Freezing milk is a great way to save money, either by storing excess that would otherwise have gone to waste or by purchasing in bulk when it is on offer. Bulk buying also reduces trips to the store, this not only cuts down on fuel use but also helps avoid the temptation of buying extra things you don’t really need while at the store! We buy our milk locally and use it to make all of our dairy products. As skimmed and low fat milk freezes best, we skim the cream from the milk before freezing and use that to make butter. Milk with a lot of fat can be chunky, separate once thawed and become grainy, it is fine for cooking, but you probably wouldn’t want to drink it neat. With skimmed or low fat milk however, it is very difficult to tell that it is not fresh milk once it it fully thawed.
Each fortnight I buy 10 litres of full fat milk locally, skim a litre of cream then freeze the remaining 9 litres of low fat milk in litre glass jars. I fill each jar about 90% full to allow the milk room for expansion otherwise the jar could explode. If you simply want to freeze the milk in the containers you buy from the shops, just remove about a cup full to allow for expansion. Freeze at a temperature of 0° or below. The milk turns yellow when frozen and looks fairly unappealing, but once it is thawed it will return to the normal colour.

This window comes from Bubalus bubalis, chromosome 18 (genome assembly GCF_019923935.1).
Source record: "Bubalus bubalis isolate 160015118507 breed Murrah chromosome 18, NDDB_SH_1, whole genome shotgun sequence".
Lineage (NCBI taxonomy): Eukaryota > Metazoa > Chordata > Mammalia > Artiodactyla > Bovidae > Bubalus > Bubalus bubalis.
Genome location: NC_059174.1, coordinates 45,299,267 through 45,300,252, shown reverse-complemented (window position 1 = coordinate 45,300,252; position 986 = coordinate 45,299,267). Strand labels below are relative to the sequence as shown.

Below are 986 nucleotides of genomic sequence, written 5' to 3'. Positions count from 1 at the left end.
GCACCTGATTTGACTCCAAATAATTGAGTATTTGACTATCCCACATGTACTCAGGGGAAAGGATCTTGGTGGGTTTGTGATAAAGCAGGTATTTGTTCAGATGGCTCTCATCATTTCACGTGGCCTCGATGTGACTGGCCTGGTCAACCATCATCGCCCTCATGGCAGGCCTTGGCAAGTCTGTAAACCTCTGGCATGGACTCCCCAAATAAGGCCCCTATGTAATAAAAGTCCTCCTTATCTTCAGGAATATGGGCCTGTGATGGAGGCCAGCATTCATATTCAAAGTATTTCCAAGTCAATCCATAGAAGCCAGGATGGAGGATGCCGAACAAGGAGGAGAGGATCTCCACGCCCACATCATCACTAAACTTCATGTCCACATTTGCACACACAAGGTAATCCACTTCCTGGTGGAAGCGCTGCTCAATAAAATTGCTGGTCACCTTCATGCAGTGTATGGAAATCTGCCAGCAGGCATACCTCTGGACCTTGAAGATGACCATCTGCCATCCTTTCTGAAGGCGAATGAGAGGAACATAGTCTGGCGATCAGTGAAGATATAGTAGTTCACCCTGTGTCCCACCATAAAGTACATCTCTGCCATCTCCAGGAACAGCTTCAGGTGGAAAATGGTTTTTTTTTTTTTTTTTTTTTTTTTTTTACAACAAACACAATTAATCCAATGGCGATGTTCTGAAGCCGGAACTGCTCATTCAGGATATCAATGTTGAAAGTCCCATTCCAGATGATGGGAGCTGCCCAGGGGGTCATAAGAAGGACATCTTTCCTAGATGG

When you are running out of milk just remove one of the jars and place it in the fridge until it is fully defrosted. Thawing in the fridge will take 2-3 days so be sure to plan ahead. If you want to thaw the milk more quickly, place it in the sink in cold water. Never thaw at room temperature. Make sure that the milk is fully thawed before use and that there is no ice block in the centre. Shake the bottle/jar to help recombine the fat and milk.
The milk can be stored this way for 3-6 months, any longer is not recommended as it will become more yellow with time and will start to absorb the smells of other foods kept in the freezer. If you are freezing milk that is about to go out of date, write the number of days remaining on the jar/bottle before freezing to remind you how many days are left once it is thawed. If you freeze milk that is three days before the use-by date, it will have three days remaining once defrosted.